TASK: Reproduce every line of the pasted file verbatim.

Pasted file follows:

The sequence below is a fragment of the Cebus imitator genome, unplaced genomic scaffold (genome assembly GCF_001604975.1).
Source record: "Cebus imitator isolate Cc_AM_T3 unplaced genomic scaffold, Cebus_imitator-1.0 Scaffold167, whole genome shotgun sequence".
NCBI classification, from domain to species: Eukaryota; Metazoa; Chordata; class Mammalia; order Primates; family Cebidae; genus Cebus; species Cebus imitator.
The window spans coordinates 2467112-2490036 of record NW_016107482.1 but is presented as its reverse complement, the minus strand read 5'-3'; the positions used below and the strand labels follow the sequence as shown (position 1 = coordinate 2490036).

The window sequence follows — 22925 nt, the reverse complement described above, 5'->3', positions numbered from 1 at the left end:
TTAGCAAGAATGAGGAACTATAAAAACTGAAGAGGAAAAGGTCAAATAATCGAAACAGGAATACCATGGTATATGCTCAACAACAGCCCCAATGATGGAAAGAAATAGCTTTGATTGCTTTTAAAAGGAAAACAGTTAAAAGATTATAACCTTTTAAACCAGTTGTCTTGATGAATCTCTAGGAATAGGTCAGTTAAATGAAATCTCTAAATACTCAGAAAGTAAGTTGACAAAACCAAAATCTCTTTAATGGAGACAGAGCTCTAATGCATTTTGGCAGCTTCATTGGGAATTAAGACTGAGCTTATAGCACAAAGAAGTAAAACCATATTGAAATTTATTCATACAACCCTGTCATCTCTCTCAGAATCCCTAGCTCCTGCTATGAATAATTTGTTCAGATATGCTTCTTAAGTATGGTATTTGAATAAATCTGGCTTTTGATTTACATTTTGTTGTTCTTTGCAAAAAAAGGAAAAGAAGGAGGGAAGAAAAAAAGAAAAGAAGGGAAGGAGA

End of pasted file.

The sequence below is a fragment of the Cebus imitator genome, unplaced genomic scaffold (genome assembly GCF_001604975.1).
Source record: "Cebus imitator isolate Cc_AM_T3 unplaced genomic scaffold, Cebus_imitator-1.0 Scaffold167, whole genome shotgun sequence".
NCBI classification, from domain to species: Eukaryota; Metazoa; Chordata; class Mammalia; order Primates; family Cebidae; genus Cebus; species Cebus imitator.
The window spans coordinates 2467112-2490036 of record NW_016107482.1 but is presented as its reverse complement, the minus strand read 5'-3'; the positions used below and the strand labels follow the sequence as shown (position 1 = coordinate 2490036).

The window sequence follows — 22925 nt, the reverse complement described above, 5'->3', positions numbered from 1 at the left end:
TTAGCAAGAATGAGGAACTATAAAAACTGAAGAGGAAAAGGTCAAATAATCGAAACAGGAATACCATGGTATATGCTCAACAACAGCCCCAATGATGGAAAGAAATAGCTTTGATTGCTTTTAAAAGGAAAACAGTTAAAAGATTATAACCTTTTAAACCAGTTGTCTTGATGAATCTCTAGGAATAGGTCAGTTAAATGAAATCTCTAAATACTCAGAAAGTAAGTTGACAAAACCAAAATCTCTTTAATGGAGACAGAGCTCTAATGCATTTTGGCAGCTTCATTGGGAATTAAGACTGAGCTTATAGCACAAAGAAGTAAAACCATATTGAAATTTATTCATACAACCCTGTCATCTCTCTCAGAATCCCTAGCTCCTGCTATGAATAATTTGTTCAGATATGCTTCTTAAGTATGGTATTTGAATAAATCTGGCTTTTGATTTACATTTTGTTGTTCTTTGCAAAAAAAGGAAAAGAAGGAGGGAAGAAAAAAAGAAAAGAAGGGAAGGAGA